Following on my recent posts regarding the hypocrosies of college football (The Irony Bowl, and Irony Bowl II), a very nice article by Sally Jenkins of the Washington Post was brought to my attention today, On eve of BCS championship, a call for the NCAA to reform college football. Jenkins very nicely puts the burden for change squarely where it rests: on the shoulders of the University Presidents and Chancellors. The academic leaders sit in oversight of both the de facto governing body for intercollegiate athletics, the NCAA, and of their own individual athletic departments.
Jenkins presents a set of recommended changes:
1. Cut the number of scholarships per team (at 85, well above the NFL levels of 53).
2. Cap coaching salaries and imposing penalties for violation (though this will be hard, noting Pete Carroll's leap from USC just before the NCAA penalized the university for, among other things, Reggie Bush's semi-pro status)
3. Make freshmen ineligible. Right now, most programs redshirt freshmen, allowing them to learn the system and put on weight before using up their eligibility. Unfortunately, this practice also means that every football scholarship funds (though does not always graduate) one athlete every five years, where scholarships in most other sports produce a university graduate every four years.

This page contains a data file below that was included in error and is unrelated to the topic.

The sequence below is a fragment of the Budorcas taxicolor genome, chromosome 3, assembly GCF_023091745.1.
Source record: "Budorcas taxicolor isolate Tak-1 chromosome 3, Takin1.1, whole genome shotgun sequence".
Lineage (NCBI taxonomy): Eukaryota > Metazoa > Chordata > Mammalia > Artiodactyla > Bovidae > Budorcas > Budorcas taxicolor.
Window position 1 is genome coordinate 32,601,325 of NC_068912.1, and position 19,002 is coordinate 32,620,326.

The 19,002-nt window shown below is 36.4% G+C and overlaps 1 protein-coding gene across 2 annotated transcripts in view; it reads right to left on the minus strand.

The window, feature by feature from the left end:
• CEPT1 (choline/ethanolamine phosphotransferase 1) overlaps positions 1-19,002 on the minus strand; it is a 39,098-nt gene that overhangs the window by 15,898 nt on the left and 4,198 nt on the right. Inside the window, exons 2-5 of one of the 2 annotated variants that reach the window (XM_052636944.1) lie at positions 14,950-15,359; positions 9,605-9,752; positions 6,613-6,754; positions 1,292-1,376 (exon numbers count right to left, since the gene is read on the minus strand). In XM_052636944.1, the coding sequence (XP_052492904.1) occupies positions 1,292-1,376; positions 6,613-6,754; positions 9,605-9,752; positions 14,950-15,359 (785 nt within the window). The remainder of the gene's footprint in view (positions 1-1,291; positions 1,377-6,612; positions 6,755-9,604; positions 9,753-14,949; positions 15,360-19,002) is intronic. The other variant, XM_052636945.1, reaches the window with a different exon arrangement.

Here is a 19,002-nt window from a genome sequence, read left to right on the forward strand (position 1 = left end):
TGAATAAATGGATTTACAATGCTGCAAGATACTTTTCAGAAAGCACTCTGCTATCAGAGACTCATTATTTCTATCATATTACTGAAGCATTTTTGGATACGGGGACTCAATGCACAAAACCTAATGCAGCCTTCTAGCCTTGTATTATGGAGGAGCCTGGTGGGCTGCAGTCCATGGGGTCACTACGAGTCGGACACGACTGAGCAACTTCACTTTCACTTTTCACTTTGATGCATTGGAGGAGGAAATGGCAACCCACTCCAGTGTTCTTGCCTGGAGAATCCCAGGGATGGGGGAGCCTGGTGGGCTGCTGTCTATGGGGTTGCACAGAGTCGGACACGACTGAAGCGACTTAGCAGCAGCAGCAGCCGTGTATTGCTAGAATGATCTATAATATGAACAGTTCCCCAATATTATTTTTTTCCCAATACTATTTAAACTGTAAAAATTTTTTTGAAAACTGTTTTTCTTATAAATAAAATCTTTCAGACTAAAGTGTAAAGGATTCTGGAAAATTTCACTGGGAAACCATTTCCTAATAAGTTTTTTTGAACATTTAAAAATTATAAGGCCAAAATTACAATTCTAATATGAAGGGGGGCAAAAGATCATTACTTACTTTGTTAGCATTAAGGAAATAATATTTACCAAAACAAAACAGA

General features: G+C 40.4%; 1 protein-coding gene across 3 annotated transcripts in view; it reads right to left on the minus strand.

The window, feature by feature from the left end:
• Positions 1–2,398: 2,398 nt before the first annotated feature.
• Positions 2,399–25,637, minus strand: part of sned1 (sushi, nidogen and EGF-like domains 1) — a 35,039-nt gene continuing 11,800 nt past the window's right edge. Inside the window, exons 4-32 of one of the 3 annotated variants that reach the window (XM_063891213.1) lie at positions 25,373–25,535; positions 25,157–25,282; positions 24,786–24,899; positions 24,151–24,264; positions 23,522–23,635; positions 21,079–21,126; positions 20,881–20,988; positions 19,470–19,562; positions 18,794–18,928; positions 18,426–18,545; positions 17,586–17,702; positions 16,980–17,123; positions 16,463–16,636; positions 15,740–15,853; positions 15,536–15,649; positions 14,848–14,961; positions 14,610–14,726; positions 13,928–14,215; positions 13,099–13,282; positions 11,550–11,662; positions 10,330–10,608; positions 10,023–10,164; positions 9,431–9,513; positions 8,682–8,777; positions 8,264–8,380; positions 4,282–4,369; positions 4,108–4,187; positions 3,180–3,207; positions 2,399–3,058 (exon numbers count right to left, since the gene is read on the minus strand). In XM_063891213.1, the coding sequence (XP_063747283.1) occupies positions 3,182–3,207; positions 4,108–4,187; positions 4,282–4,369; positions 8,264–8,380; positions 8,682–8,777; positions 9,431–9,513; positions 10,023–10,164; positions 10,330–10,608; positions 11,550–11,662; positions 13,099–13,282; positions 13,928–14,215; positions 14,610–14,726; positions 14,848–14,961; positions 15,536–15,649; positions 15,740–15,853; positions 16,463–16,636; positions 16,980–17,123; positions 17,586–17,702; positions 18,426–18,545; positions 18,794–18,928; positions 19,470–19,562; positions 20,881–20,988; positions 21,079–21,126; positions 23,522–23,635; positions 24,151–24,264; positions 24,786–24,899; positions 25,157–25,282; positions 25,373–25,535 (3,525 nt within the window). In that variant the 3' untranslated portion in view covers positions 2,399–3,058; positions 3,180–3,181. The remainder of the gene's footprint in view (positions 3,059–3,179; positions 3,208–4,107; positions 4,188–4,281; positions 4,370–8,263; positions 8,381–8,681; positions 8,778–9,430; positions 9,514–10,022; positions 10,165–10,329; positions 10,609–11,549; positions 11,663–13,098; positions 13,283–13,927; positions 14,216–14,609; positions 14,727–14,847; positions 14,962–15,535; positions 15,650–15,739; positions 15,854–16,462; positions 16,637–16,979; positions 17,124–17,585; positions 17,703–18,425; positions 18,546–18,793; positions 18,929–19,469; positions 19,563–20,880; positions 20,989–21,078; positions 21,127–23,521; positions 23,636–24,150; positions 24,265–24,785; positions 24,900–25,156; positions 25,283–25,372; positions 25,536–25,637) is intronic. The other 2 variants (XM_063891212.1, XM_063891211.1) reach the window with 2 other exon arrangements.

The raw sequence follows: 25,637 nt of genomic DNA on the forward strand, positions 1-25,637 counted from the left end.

4. Reduce the regular season from 12 games to 10 games.
5. Abolish the Bowl Championship Series (sacrilege? Fans of Boise State, TCU, and other great but small schools might disagree).
6. Toughen punishments on players. One of the great lessons of sports at all levels is individual accountability, to one's self and to the team.
In 2006, the U.S. House and Ways Committee asked the NCAA whether it still qualified for its non-profit exemption. The NCAA claimed that it remained true to its mission as being "organized and operated exclusively for educational purposes." In 2006, as it is now, this claim was looking a little threadbare.
Brad Wolverton wrote then, in the Chronicle of Higher Ed, (House Committee is Looking Into Whether Some College Sports Revenue Should be Taxed, Three College Officials Say, Chronicle of Higher Education, Mar. 10, 2006—sorry, the link is now broken), about the legal question:
Aides to the committee asked questions about whether certain revenue generated by college-sports programs and the National Collegiate Athletic Association should be treated as "unrelated business income" and taxed. According to the college officials interviewed by the committee's aides, lawmakers are concerned that big-time sports programs are evolving into commercial entertainment businesses that are only marginally connected to the tax-exempt purposes of higher education.
La plus ca change, la plus ca meme… Here we are again, only the numbers are even bigger. At what point will we acknowledge that enough money has seeped into the system to erode its mission and principles?